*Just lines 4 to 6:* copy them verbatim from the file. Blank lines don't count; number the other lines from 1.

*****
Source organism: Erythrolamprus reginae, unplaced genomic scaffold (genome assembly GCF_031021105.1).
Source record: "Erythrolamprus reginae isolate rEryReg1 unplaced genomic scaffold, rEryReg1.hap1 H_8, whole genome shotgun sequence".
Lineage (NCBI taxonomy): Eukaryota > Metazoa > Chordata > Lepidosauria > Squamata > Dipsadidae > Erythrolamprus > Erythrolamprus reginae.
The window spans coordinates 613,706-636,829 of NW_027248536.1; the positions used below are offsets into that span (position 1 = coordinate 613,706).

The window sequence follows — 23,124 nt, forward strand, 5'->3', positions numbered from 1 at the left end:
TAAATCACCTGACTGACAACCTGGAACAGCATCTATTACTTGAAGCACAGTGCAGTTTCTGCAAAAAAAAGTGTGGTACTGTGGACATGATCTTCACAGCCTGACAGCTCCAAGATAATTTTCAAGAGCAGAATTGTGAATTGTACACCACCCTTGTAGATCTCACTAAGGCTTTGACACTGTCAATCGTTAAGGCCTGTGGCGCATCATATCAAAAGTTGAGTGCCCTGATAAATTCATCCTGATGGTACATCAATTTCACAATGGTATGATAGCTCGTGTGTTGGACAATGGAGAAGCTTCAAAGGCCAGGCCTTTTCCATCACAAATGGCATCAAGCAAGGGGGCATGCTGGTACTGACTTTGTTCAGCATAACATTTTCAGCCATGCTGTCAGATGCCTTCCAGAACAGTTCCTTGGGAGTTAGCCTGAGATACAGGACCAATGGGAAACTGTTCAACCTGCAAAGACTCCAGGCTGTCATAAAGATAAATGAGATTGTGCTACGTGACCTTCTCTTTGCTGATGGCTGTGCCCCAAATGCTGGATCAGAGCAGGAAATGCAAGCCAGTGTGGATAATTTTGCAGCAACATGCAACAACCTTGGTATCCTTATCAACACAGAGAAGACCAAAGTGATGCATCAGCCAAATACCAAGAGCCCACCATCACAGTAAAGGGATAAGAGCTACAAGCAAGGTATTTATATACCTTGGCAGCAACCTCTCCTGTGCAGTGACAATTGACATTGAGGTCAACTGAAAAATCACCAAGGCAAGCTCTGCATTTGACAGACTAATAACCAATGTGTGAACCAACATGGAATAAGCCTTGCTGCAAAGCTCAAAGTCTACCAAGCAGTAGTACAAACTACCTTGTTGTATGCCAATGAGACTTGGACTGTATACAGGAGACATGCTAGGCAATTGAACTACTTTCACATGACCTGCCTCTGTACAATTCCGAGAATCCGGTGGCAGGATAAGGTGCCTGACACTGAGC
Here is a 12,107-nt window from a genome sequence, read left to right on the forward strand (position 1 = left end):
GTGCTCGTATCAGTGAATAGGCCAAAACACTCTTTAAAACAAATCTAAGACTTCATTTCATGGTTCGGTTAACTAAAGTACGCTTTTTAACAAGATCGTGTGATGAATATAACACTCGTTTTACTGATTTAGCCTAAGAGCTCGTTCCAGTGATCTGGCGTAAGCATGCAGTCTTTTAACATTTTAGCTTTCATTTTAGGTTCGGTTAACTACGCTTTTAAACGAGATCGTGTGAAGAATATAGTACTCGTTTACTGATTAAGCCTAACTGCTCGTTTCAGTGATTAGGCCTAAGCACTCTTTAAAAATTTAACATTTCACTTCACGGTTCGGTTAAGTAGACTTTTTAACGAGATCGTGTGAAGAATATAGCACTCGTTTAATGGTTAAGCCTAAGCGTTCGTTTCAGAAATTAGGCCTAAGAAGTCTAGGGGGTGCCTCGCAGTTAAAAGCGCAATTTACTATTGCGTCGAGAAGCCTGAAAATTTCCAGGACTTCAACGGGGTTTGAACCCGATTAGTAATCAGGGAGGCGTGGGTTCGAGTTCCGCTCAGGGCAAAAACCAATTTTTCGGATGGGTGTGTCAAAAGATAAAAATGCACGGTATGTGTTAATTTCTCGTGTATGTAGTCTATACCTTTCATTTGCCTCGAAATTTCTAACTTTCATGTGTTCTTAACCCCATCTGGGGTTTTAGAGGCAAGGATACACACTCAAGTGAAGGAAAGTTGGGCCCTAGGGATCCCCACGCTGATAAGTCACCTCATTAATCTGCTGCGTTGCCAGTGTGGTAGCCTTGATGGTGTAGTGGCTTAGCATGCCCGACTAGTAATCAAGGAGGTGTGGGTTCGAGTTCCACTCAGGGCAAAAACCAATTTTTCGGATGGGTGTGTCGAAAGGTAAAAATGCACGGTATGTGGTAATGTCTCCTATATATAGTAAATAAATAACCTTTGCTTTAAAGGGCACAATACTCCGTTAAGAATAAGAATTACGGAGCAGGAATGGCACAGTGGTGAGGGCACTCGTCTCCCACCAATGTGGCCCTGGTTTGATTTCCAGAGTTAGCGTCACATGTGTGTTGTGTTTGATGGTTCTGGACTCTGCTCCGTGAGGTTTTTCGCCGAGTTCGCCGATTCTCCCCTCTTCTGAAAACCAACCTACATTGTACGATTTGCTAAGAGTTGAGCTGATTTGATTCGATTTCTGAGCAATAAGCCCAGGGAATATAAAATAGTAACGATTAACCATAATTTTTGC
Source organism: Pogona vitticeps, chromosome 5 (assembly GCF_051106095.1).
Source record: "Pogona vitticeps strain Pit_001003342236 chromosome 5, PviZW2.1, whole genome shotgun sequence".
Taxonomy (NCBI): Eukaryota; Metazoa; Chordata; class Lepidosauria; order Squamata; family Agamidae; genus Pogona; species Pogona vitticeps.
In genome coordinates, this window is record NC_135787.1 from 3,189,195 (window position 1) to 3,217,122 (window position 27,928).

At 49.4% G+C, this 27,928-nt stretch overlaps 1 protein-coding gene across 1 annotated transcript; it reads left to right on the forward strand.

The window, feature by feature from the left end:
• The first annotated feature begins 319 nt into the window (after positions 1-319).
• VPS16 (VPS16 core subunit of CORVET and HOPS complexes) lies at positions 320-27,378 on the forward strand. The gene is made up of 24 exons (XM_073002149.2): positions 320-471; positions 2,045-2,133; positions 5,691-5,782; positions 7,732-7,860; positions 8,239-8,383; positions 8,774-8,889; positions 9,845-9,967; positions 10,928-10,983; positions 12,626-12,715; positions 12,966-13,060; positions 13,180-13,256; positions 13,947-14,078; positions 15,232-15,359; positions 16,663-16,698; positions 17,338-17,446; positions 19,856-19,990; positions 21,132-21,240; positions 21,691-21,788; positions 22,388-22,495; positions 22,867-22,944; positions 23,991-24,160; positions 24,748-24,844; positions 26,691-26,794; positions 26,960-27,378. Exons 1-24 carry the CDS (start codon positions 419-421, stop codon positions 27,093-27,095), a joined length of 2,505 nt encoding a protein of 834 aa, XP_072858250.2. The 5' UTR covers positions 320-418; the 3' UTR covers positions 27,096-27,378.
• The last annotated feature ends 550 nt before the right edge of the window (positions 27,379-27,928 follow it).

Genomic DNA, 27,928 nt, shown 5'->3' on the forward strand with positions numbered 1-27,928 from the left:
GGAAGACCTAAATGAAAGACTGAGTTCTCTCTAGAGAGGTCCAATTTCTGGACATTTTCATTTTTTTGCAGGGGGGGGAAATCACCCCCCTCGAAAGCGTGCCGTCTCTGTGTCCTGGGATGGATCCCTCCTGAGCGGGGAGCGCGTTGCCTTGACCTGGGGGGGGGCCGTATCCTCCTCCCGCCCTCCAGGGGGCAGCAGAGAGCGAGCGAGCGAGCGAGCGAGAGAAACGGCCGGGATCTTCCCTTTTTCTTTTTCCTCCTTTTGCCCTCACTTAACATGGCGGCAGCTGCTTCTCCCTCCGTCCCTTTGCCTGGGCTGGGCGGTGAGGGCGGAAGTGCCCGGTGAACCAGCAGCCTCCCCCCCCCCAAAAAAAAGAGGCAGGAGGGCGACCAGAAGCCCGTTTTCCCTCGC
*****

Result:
The window spans coordinates 613,706-636,829 of NW_027248536.1; the positions used below are offsets into that span (position 1 = coordinate 613,706).

The window sequence follows — 23,124 nt, forward strand, 5'->3', positions numbered from 1 at the left end:
TAAATCACCTGACTGACAACCTGGAACAGCATCTATTACTTGAAGCACAGTGCAGTTTCTGCAAAAAAAAGTGTGGTACTGTGGACATGATCTTCACAGCCTGACAGCTCCAAGATAATTTTCAAGAGCAGAATTGTGAATTGTACACCACCCTTGTAGATCTCACTAAGGCTTTGACACTGTCAATCGTTAAGGCCTGTGGCGCATCATATCAAAAGTTGAGTGCCCTGATAAATTCATCCTGATGGTACATCAATTTCACAATGGTATGATAGCTCGTGTGTTGGACAATGGAGAAGCTTCAAAGGCCAGGCCTTTTCCATCACAAATGGCATCAAGCAAGGGGGCATGCTGGTACTGACTTTGTTCAGCATAACATTTTCAGCCATGCTGTCAGATGCCTTCCAGAACAGTTCCTTGGGAGTTAGCCTGAGATACAGGACCAATGGGAAACTGTTCAACCTGCAAAGACTCCAGGCTGTCATAAAGATAAATGAGATTGTGCTACGTGACCTTCTCTTTGCTGATGGCTGTGCCCCAAATGCTGGATCAGAGCAGGAAATGCAAGCCAGTGTGGATAATTTTGCAGCAACATGCAACAACCTTGGTATCCTTATCAACACAGAGAAGACCAAAGTGATGCATCAGCCAAATACCAAGAGCCCACCATCACAGTAAAGGGATAAGAGCTACAAGCAAGGTATTTATATACCTTGGCAGCAACCTCTCCTGTGCAGTGACAATTGACATTGAGGTCAACTGAAAAATCACCAAGGCAAGCTCTGCATTTGACAGACTAATAACCAATGTGTGAACCAACATGGAATAAGCCTTGCTGCAAAGCTCAAAGTCTACCAAGCAGTAGTACAAACTACCTTGTTGTATGCCAATGAGACTTGGACTGTATACAGGAGACATGCTAGGCAATTGAACTACTTTCACATGACCTGCCTCTGTACAATTCCGAGAATCCGGTGGCAGGATAAGGTGCCTGACACTGAGC